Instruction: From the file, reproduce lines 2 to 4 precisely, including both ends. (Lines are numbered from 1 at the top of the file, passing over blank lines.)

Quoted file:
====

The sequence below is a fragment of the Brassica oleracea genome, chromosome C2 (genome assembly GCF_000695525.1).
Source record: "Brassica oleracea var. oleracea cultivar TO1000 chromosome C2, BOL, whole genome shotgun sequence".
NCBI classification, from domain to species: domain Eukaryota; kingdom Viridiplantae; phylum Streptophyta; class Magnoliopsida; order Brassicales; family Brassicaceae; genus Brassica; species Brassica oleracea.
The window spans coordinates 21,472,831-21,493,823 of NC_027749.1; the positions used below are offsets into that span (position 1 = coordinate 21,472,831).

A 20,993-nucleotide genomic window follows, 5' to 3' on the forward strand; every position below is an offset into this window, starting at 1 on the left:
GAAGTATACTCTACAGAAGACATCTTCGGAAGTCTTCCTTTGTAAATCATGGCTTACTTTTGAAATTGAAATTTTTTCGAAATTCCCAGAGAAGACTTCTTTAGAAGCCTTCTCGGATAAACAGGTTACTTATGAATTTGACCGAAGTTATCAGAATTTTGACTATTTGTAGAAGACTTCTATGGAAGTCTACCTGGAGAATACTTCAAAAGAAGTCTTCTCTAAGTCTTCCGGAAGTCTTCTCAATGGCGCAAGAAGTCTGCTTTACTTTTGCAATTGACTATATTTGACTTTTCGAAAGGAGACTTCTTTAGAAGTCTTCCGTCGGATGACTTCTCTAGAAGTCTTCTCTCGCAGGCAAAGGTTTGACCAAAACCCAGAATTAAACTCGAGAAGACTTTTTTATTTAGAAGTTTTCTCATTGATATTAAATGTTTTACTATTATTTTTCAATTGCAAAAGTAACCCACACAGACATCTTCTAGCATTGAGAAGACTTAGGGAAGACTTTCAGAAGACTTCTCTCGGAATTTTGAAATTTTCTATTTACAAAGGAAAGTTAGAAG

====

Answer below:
Source record: "Brassica oleracea var. oleracea cultivar TO1000 chromosome C2, BOL, whole genome shotgun sequence".
NCBI classification, from domain to species: domain Eukaryota; kingdom Viridiplantae; phylum Streptophyta; class Magnoliopsida; order Brassicales; family Brassicaceae; genus Brassica; species Brassica oleracea.
The window spans coordinates 21,472,831-21,493,823 of NC_027749.1; the positions used below are offsets into that span (position 1 = coordinate 21,472,831).